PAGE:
The process for setting up any CI provider is roughly:
AEROBATIC_API_KEYwhose value you can retrieve by running the
aero apikeyCLI command locally.
The demo repo already has an appveyor.yml file that does the following:
npm installto install the the aerobatic-cli
node_modulesdirectory to be cached to speed up subsequent builds
npm run deployto deploy the built site from the
publicdirectory (where Hugo write the output) to Aerobatic. The
package.jsonsimply runs the
aero deploycommand, but we put it in an npm script in order to resolve to the
aerocommand in the
deploycommand relies upon the
AEROBATIC_API_KEYenvironment variable set in step 5 above.
Now our end to end publishing toolchain is all in place. Go ahead and try updating the title or body of a blog post back in Forestry and click the Publish button. Visit the AppVeyor dashboard and within seconds you should see a new build triggered. The build page for the demo site is at https://ci.appveyor.com/project/dvonlehman/forestry-cms-demo. If the build completes with a green status, that means it’s been successfully deployed to Aerobatic.
Now whenever a change is pushed to the repo, whether a stylesheet update by a developer, or a blog post update from a marketer, the same build pipeline is run to integrate the changes and deploy them live.
This setup works great for small teams where everyone is allowed to deploy straight to production. But many teams want some controls in place where changes are first deployed to a test environment before being promoted to production. This is where Aerobatic deploy stages come into play.
Back in the Forestry setup, we selected the “master” branch. However a different branch such as “preview” could have been selected. Then in the CI build instructions, the “preview” branch would be configured to deploy to the preview stage rather than production. This is done by passing the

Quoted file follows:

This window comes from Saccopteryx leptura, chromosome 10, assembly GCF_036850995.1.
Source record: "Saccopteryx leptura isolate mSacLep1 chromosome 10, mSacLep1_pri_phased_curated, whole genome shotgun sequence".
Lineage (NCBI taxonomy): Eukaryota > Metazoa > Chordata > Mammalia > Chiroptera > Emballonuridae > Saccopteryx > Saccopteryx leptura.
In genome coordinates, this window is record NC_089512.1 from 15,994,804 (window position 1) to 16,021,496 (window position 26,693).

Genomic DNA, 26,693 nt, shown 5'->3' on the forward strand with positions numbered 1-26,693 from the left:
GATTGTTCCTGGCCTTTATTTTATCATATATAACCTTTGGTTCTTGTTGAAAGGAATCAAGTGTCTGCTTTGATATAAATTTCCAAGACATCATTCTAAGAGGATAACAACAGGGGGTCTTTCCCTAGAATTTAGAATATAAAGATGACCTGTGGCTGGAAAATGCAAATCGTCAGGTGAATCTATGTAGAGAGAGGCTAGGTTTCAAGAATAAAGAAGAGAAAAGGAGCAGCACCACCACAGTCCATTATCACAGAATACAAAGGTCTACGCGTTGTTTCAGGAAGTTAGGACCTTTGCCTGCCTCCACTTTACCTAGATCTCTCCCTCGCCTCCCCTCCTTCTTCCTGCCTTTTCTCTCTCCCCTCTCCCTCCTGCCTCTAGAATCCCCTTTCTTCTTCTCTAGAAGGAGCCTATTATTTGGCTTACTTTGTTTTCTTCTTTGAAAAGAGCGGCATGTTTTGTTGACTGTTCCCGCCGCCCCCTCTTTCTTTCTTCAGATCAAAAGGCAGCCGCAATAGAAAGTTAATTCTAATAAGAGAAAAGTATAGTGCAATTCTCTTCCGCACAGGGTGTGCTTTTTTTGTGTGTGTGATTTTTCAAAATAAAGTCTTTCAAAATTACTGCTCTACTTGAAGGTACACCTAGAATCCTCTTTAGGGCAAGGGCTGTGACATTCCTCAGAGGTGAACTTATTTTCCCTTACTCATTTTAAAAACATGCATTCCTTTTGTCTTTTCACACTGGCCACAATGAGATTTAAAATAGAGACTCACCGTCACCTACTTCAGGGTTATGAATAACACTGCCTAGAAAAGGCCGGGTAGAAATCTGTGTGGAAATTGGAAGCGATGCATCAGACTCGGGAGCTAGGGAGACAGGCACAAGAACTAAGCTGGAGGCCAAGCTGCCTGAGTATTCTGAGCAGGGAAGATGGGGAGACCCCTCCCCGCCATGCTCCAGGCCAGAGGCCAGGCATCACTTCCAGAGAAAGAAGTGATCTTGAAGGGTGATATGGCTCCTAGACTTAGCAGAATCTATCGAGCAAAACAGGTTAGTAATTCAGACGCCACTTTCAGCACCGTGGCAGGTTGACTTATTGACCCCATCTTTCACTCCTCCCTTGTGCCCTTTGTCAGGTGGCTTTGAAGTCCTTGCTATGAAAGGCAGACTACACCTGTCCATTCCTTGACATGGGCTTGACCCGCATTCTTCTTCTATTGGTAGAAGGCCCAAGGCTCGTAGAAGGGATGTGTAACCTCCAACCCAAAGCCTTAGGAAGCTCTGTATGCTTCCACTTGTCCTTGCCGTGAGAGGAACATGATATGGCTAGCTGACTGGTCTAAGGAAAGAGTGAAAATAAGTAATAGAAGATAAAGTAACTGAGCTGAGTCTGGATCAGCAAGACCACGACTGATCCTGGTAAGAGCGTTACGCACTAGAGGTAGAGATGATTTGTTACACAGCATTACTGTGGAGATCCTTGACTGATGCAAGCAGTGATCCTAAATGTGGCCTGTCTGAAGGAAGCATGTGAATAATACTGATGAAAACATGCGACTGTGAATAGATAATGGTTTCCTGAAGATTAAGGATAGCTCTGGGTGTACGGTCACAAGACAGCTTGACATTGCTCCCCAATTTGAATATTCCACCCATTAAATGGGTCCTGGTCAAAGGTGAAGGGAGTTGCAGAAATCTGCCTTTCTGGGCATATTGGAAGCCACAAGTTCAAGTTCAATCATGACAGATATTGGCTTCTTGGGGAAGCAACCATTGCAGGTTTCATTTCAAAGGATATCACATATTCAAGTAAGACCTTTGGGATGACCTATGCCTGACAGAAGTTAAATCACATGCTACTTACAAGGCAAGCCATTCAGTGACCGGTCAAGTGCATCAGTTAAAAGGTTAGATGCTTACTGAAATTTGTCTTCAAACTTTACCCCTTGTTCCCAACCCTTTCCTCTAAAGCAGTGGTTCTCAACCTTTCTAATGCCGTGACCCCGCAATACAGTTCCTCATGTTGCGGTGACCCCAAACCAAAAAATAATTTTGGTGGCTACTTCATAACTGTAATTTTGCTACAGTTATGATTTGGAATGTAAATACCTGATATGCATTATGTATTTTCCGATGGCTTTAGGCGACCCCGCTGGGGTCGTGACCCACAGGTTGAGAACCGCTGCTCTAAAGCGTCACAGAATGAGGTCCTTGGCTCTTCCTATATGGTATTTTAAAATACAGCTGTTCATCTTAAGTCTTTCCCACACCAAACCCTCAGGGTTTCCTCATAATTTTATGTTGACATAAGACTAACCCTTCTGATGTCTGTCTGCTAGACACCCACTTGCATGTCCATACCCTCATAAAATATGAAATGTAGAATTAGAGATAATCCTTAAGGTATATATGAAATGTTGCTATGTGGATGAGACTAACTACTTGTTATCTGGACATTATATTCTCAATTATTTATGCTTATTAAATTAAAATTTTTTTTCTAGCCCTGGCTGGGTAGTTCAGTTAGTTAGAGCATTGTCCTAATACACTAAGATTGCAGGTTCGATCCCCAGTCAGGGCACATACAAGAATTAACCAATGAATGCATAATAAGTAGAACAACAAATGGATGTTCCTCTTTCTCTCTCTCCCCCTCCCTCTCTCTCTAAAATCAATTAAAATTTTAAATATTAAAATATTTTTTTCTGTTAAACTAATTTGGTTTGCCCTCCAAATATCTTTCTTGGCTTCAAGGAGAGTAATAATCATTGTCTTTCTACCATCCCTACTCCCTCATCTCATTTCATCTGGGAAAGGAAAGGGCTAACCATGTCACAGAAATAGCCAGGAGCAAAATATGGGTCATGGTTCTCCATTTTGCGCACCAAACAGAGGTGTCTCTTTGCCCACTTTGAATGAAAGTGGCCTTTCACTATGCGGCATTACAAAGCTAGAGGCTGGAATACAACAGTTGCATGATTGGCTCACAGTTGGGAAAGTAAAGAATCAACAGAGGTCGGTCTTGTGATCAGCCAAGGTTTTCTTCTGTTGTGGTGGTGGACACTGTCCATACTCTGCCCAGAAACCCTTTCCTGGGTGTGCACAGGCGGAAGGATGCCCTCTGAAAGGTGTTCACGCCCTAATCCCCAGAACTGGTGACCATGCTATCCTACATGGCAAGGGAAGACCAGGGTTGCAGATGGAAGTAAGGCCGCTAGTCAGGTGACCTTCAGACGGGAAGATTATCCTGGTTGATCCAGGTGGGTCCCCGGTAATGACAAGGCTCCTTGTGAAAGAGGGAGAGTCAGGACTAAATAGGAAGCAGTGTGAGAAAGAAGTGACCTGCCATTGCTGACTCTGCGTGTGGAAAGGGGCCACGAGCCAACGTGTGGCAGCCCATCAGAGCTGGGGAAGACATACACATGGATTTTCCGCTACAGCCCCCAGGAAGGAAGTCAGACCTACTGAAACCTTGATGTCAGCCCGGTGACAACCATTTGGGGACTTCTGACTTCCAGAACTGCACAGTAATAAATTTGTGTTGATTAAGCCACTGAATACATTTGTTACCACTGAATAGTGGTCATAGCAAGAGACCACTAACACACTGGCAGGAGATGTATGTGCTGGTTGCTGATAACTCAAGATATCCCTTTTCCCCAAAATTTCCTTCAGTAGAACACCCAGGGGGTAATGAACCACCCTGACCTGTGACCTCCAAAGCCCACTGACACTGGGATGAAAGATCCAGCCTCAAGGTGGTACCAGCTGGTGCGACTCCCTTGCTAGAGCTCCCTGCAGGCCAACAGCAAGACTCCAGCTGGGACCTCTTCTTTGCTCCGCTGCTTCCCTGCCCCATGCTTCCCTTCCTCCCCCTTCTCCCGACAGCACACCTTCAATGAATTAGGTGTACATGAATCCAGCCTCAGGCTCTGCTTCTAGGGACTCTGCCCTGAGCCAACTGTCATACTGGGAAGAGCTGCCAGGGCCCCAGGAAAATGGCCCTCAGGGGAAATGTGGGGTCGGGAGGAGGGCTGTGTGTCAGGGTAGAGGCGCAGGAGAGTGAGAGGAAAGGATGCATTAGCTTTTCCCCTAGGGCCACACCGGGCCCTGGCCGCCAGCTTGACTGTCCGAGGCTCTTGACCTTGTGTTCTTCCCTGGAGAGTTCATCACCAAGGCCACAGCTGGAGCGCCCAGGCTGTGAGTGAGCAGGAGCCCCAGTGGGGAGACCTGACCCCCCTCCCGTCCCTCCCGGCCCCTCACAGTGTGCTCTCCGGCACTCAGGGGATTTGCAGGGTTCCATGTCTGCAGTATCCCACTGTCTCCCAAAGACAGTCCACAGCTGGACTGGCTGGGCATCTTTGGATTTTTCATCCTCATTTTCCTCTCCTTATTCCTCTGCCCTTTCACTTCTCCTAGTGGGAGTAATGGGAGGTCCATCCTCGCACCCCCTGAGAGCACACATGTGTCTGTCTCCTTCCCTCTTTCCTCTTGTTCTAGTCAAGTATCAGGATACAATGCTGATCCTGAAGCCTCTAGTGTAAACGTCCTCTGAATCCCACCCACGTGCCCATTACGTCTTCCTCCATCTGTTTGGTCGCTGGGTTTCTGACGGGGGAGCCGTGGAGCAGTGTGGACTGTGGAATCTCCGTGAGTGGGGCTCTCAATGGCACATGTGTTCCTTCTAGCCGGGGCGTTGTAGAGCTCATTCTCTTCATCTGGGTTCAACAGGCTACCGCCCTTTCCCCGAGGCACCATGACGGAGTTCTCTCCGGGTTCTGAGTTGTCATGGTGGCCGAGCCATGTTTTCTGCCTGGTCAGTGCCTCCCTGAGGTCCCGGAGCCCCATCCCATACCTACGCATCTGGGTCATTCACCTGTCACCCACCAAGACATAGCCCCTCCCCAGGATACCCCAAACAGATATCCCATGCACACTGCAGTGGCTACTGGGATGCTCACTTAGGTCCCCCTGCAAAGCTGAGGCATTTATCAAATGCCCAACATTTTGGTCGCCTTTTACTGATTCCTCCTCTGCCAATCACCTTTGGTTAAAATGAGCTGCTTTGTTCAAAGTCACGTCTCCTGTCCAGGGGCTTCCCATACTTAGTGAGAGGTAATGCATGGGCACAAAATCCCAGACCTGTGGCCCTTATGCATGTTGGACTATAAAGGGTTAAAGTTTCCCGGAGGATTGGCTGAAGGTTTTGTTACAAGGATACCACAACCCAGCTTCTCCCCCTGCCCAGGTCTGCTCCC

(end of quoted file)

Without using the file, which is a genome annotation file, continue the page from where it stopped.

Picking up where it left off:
--stage option to the CLI, i.e.
aero deploy -d public --stage preview. The preview URL is a private instance where reviewers and other stakeholders can see and approve changes prior to going live to production. You can even utilize the password-protect plugin to require a password for the preview stage ensuring only authorized people can access it.
The process for promoting to production then becomes:
While pull requests are likely a new concept for most non-developers, the basic idea of an approval workflow is well understood. Admittedly this notion of marketers and content editors utilizing Git is not widely practiced yet, but hopefully as services like Forestry continue to evolve, they will provide friendly abstractions around things like pull requests that makes taking advantage of these powerful tools increasingly accessible to developers and non-developers alike.
So that’s our end to end publishing workflow. While there are a few moving parts involved, once setup the entire system works quite reliably. Both the code and content happily reside together in the same repo and all changes, both those initiated by developers and content editors, flows through a common deployment (and approval) pipeline. If you’re a developer and have been wanting to switch from a CMS to a static site generator, but have been holding off because the marketing folks demand a GUI interface, check out Forestry.io and see if you can say goodbye to WordPress once and for all.